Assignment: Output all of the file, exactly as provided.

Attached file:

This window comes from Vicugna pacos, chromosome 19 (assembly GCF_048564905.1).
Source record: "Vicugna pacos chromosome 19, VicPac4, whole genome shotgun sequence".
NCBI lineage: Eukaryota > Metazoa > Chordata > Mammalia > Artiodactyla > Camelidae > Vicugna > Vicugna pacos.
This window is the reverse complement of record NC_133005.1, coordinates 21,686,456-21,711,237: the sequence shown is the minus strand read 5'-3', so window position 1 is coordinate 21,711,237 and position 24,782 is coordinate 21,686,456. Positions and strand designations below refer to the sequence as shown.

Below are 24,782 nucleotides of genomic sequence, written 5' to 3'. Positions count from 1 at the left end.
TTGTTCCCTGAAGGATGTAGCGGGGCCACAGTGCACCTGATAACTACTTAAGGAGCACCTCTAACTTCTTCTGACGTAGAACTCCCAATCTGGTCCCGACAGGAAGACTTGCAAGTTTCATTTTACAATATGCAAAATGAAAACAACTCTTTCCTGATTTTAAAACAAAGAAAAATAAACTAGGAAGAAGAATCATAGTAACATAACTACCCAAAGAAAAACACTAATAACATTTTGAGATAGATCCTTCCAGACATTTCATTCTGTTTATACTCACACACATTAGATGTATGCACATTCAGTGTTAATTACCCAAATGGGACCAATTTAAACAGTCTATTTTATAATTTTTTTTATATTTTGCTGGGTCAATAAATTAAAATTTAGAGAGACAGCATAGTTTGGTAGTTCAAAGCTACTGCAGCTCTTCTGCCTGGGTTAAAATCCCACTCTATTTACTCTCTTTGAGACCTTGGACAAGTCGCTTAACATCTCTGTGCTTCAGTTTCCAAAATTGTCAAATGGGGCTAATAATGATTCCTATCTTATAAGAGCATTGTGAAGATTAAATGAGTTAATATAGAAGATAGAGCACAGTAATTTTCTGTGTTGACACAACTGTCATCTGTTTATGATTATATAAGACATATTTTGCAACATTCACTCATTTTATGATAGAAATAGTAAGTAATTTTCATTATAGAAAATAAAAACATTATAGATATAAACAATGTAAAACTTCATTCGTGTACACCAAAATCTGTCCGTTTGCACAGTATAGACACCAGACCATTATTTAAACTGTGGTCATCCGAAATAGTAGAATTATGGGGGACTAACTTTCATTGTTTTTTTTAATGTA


This window comes from Vicugna pacos, chromosome 19 (assembly GCF_048564905.1).
Source record: "Vicugna pacos chromosome 19, VicPac4, whole genome shotgun sequence".
NCBI lineage: Eukaryota > Metazoa > Chordata > Mammalia > Artiodactyla > Camelidae > Vicugna > Vicugna pacos.
This window is the reverse complement of record NC_133005.1, coordinates 21,686,456-21,711,237: the sequence shown is the minus strand read 5'-3', so window position 1 is coordinate 21,711,237 and position 24,782 is coordinate 21,686,456. Positions and strand designations below refer to the sequence as shown.

Below are 24,782 nucleotides of genomic sequence, written 5' to 3'. Positions count from 1 at the left end.
TTGTTCCCTGAAGGATGTAGCGGGGCCACAGTGCACCTGATAACTACTTAAGGAGCACCTCTAACTTCTTCTGACGTAGAACTCCCAATCTGGTCCCGACAGGAAGACTTGCAAGTTTCATTTTACAATATGCAAAATGAAAACAACTCTTTCCTGATTTTAAAACAAAGAAAAATAAACTAGGAAGAAGAATCATAGTAACATAACTACCCAAAGAAAAACACTAATAACATTTTGAGATAGATCCTTCCAGACATTTCATTCTGTTTATACTCACACACATTAGATGTATGCACATTCAGTGTTAATTACCCAAATGGGACCAATTTAAACAGTCTATTTTATAATTTTTTTTATATTTTGCTGGGTCAATAAATTAAAATTTAGAGAGACAGCATAGTTTGGTAGTTCAAAGCTACTGCAGCTCTTCTGCCTGGGTTAAAATCCCACTCTATTTACTCTCTTTGAGACCTTGGACAAGTCGCTTAACATCTCTGTGCTTCAGTTTCCAAAATTGTCAAATGGGGCTAATAATGATTCCTATCTTATAAGAGCATTGTGAAGATTAAATGAGTTAATATAGAAGATAGAGCACAGTAATTTTCTGTGTTGACACAACTGTCATCTGTTTATGATTATATAAGACATATTTTGCAACATTCACTCATTTTATGATAGAAATAGTAAGTAATTTTCATTATAGAAAATAAAAACATTATAGATATAAACAATGTAAAACTTCATTCGTGTACACCAAAATCTGTCCGTTTGCACAGTATAGACACCAGACCATTATTTAAACTGTGGTCATCCGAAATAGTAGAATTATGGGGGACTAACTTTCATTGTTTTTTTTAATGTA